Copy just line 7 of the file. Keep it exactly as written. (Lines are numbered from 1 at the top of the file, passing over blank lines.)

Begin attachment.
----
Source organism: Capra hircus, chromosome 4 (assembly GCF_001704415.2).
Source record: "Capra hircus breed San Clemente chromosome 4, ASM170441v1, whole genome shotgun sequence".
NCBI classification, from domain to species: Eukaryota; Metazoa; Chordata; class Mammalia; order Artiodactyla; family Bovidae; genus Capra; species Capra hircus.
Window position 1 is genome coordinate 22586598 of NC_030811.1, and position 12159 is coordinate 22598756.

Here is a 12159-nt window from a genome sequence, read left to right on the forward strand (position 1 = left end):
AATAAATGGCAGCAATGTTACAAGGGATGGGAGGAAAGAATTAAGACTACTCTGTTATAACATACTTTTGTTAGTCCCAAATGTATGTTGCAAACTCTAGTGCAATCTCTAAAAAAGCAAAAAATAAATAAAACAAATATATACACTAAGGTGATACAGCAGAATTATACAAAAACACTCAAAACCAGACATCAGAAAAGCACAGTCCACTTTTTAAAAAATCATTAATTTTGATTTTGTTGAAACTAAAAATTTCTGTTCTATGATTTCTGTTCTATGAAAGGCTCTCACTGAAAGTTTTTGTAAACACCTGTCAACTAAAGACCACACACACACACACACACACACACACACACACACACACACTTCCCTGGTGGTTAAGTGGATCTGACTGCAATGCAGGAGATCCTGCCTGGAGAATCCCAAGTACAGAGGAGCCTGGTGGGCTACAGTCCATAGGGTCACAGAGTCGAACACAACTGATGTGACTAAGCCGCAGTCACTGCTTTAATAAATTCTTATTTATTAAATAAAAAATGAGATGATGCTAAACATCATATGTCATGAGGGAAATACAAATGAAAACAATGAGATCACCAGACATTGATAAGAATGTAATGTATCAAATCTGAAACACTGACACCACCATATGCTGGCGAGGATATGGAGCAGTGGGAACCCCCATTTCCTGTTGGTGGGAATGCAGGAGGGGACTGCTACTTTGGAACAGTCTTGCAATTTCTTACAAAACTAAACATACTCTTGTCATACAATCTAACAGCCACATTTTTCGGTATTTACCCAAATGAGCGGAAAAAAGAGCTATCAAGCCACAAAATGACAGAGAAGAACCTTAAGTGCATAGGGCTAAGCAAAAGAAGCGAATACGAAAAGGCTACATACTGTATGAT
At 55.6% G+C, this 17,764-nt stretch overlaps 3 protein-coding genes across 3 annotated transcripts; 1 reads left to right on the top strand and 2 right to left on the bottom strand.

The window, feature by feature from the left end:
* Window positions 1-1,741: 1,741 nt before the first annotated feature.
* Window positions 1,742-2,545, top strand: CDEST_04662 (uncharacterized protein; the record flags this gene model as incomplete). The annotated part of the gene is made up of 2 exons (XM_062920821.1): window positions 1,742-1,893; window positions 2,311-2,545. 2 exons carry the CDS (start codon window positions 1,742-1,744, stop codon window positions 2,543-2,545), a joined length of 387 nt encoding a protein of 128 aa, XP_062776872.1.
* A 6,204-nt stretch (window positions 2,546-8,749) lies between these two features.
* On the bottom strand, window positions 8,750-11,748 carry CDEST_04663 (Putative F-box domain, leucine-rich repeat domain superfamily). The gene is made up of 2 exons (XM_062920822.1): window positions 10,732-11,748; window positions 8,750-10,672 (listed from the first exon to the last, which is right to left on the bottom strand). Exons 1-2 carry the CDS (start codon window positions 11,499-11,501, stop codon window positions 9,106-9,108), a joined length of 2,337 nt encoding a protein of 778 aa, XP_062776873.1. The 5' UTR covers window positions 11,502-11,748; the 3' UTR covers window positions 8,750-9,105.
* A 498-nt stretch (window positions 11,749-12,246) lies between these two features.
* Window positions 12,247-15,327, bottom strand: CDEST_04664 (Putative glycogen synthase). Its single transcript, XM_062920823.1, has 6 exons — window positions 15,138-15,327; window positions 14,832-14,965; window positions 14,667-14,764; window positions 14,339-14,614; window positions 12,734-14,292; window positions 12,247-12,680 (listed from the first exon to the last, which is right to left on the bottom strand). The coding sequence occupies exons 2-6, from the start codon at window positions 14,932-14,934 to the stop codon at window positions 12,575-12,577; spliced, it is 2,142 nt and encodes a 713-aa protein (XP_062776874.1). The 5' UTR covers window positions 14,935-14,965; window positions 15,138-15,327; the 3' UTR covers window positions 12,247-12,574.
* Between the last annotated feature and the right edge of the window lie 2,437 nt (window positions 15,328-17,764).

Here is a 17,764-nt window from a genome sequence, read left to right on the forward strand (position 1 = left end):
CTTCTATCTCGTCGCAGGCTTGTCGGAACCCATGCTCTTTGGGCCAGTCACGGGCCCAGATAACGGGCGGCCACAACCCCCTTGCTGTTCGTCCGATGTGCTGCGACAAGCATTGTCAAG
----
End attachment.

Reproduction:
At 55.6% G+C, this 17,764-nt stretch overlaps 3 protein-coding genes across 3 annotated transcripts; 1 reads left to right on the top strand and 2 right to left on the bottom strand.